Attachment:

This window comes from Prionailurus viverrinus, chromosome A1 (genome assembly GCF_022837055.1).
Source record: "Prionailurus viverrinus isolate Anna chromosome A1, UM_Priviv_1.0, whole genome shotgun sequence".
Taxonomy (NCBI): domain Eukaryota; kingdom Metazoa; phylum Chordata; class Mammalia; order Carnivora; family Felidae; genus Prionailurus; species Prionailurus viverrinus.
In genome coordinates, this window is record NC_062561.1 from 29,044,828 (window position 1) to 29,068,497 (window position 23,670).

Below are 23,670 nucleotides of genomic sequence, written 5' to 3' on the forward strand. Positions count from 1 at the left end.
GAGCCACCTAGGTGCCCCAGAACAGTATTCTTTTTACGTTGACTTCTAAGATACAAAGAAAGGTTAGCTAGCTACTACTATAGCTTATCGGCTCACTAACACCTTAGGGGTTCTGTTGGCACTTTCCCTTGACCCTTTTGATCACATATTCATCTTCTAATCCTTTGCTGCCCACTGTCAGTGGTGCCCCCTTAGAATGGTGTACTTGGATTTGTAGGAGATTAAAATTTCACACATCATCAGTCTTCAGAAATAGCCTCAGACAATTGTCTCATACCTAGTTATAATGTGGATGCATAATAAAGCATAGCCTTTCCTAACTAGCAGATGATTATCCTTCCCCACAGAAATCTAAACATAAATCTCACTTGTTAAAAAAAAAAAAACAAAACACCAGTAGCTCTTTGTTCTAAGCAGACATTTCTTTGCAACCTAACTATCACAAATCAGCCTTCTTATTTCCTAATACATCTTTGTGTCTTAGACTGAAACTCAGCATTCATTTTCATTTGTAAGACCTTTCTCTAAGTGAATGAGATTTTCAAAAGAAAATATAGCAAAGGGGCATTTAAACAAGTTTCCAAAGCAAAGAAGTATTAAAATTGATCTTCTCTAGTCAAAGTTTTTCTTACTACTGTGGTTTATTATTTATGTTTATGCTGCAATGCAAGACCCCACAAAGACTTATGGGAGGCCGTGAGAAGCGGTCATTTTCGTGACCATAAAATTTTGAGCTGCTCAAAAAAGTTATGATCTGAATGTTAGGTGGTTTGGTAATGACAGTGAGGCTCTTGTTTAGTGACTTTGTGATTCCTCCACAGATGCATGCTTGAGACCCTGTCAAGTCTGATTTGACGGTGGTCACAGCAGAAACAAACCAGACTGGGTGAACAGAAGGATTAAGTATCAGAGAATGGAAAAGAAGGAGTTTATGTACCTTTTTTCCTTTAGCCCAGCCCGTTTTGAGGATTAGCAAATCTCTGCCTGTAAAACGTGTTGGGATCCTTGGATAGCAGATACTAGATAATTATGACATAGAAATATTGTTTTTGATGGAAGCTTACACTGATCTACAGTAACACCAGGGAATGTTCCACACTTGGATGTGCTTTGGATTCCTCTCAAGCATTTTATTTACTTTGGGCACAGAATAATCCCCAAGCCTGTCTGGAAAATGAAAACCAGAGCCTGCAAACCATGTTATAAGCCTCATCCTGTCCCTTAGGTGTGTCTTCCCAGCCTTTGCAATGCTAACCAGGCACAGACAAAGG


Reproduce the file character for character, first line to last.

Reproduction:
This window comes from Prionailurus viverrinus, chromosome A1 (genome assembly GCF_022837055.1).
Source record: "Prionailurus viverrinus isolate Anna chromosome A1, UM_Priviv_1.0, whole genome shotgun sequence".
Taxonomy (NCBI): domain Eukaryota; kingdom Metazoa; phylum Chordata; class Mammalia; order Carnivora; family Felidae; genus Prionailurus; species Prionailurus viverrinus.
In genome coordinates, this window is record NC_062561.1 from 29,044,828 (window position 1) to 29,068,497 (window position 23,670).

Below are 23,670 nucleotides of genomic sequence, written 5' to 3' on the forward strand. Positions count from 1 at the left end.
GAGCCACCTAGGTGCCCCAGAACAGTATTCTTTTTACGTTGACTTCTAAGATACAAAGAAAGGTTAGCTAGCTACTACTATAGCTTATCGGCTCACTAACACCTTAGGGGTTCTGTTGGCACTTTCCCTTGACCCTTTTGATCACATATTCATCTTCTAATCCTTTGCTGCCCACTGTCAGTGGTGCCCCCTTAGAATGGTGTACTTGGATTTGTAGGAGATTAAAATTTCACACATCATCAGTCTTCAGAAATAGCCTCAGACAATTGTCTCATACCTAGTTATAATGTGGATGCATAATAAAGCATAGCCTTTCCTAACTAGCAGATGATTATCCTTCCCCACAGAAATCTAAACATAAATCTCACTTGTTAAAAAAAAAAAAACAAAACACCAGTAGCTCTTTGTTCTAAGCAGACATTTCTTTGCAACCTAACTATCACAAATCAGCCTTCTTATTTCCTAATACATCTTTGTGTCTTAGACTGAAACTCAGCATTCATTTTCATTTGTAAGACCTTTCTCTAAGTGAATGAGATTTTCAAAAGAAAATATAGCAAAGGGGCATTTAAACAAGTTTCCAAAGCAAAGAAGTATTAAAATTGATCTTCTCTAGTCAAAGTTTTTCTTACTACTGTGGTTTATTATTTATGTTTATGCTGCAATGCAAGACCCCACAAAGACTTATGGGAGGCCGTGAGAAGCGGTCATTTTCGTGACCATAAAATTTTGAGCTGCTCAAAAAAGTTATGATCTGAATGTTAGGTGGTTTGGTAATGACAGTGAGGCTCTTGTTTAGTGACTTTGTGATTCCTCCACAGATGCATGCTTGAGACCCTGTCAAGTCTGATTTGACGGTGGTCACAGCAGAAACAAACCAGACTGGGTGAACAGAAGGATTAAGTATCAGAGAATGGAAAAGAAGGAGTTTATGTACCTTTTTTCCTTTAGCCCAGCCCGTTTTGAGGATTAGCAAATCTCTGCCTGTAAAACGTGTTGGGATCCTTGGATAGCAGATACTAGATAATTATGACATAGAAATATTGTTTTTGATGGAAGCTTACACTGATCTACAGTAACACCAGGGAATGTTCCACACTTGGATGTGCTTTGGATTCCTCTCAAGCATTTTATTTACTTTGGGCACAGAATAATCCCCAAGCCTGTCTGGAAAATGAAAACCAGAGCCTGCAAACCATGTTATAAGCCTCATCCTGTCCCTTAGGTGTGTCTTCCCAGCCTTTGCAATGCTAACCAGGCACAGACAAAGG